Fairfield U. student paper making headlines
He went into the year hoping to gather the news, explain the news, shape the news -- not be the news. But for the past month and a half, Tom Cleary, editor of Fairfield University's student-run paper, The Mirror, has been front-page material.
The drama began when the paper's Sep. 30 edition hit newsstands with a lewd column inside that mocked girls who agree to one-night stands. The column set off a campus-wide debate -- that's since gone national, with organizations such as the Society for Professional Journalists (SPJ) weighing in -- about the role and independence of student newspapers at college.
Some of the questions that have been raised: Should student papers be subjected to university policy and regulation? If not, should the paper receive university funding? Can its content be monitored -- or controlled -- without undermining its independence?
The column that set off the debate was part of a recurring series of satirical pieces that alternate between a stereotypical guy's and a girl's perspective on relationships. In its more reprintable parts -- for this publication -- it used words to describe females such as "young swan," "broad," "your victim," and "stage five clinger."
Four female students filed harassment charges with the Office of Students against the paper in the next five days. The University Council, which is made up of students, faculty and administration, floated the idea of cutting funding for the paper -- it gets $30,000 a year as well as an office from the university, though it considers itself something of a news-gathering "contractor" -- if the paper didn't submit to a new, acceptable partnership agreement with the university.
In an editorial to the Connecticut Post earlier this week, Thomas C. Pellegrino, associate vice president and dean of students, wrote: "It is critical that a student newspaper be free from prior censorship, while also taking genuine advantage of rigorous post-publication advisement, and striving for the highest level of journalistic standards applicable to college newspapers."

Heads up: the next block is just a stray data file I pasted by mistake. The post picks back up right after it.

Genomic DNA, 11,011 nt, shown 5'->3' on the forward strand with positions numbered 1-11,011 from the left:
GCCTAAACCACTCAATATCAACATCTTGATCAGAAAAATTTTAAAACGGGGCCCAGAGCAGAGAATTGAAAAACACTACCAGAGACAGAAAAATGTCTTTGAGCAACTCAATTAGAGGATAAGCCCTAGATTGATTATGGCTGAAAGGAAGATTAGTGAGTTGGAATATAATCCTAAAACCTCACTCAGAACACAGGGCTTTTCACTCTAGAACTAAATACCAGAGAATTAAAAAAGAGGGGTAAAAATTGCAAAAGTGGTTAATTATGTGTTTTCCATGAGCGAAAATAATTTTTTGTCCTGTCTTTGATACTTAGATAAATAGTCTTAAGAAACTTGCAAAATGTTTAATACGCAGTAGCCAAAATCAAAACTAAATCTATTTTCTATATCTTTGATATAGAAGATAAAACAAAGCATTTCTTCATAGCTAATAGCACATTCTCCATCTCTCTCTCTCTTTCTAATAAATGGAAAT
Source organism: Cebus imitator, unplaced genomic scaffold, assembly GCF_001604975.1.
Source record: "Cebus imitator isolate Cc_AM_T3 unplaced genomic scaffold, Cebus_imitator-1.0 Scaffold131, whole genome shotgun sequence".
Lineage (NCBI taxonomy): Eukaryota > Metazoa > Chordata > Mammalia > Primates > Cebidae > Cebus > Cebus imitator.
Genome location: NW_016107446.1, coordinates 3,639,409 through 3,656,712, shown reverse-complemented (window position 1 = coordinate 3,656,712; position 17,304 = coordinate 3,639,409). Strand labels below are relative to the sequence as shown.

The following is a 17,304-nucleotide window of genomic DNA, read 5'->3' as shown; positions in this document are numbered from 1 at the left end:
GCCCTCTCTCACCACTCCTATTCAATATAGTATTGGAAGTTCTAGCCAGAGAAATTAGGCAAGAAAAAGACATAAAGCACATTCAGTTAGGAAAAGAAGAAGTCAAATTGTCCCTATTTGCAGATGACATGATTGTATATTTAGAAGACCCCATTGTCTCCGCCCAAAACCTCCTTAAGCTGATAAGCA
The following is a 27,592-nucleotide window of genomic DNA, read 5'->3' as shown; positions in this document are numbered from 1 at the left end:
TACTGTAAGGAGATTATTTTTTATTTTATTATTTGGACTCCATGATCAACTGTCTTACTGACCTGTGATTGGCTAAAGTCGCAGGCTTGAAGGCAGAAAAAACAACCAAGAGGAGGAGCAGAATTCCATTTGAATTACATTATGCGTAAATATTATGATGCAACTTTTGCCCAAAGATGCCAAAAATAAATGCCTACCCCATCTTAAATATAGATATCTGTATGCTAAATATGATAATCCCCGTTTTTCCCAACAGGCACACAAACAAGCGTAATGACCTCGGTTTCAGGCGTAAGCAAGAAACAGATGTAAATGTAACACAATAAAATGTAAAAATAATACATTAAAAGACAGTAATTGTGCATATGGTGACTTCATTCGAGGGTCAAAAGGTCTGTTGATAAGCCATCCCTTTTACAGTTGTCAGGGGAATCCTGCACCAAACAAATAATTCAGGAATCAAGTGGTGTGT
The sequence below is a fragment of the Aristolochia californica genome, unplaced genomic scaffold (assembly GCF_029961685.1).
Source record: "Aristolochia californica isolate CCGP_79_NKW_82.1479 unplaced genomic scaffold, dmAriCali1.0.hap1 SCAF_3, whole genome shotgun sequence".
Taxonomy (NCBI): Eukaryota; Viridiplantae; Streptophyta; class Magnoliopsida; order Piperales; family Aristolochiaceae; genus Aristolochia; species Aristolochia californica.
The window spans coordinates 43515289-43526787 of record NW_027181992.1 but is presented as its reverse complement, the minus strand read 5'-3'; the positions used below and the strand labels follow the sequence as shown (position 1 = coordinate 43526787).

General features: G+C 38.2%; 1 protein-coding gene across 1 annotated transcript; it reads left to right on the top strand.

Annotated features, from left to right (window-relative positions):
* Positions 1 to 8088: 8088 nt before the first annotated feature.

Reached for comment Wednesday, Cleary said that two questions persist: The first, whether the four harassment complaints will go before the student conduct board. That would place the paper under the university's regulatory arm, which, Pellegrino wrote, has never happened before to his knowledge.
The paper and complainants are trying to reach an agreement for independent mediation instead.
The second question involves future methods of pre- and post-publication review. Cleary rules pre-publication review out categorically and is supported by the SPJ. But, he said, the paper is considering forming a post-publication "advisory board" involving alumni, faculty and students outside the paper to meet up once or twice a semester and discuss the contents of the paper. If people dislike something in the paper, he said, they can go to the advisory board.
In a letter to Pellegrino, Cleary wrote: "The advisory board will not be able to overrule the editor in chief. Any statements from the board will be suggestions to the editor in chief. They will have no editorial power, but the Mirror will publish any reports by the advisory board in its newspaper in a timely manner."
Currently, the paper has one faculty adviser that meets with the staff every Thursday, the day after its weekly issue hits the stands.
Pellegrino is currently reviewing the paper's suggestions. Cleary said he could meet with the dean as early as next week.
Said Cleary, "It's been interesting to see people rally around the issue, even if it is negative to us. It's nice to see that people care about what we write, but we would have preferred it be something positive."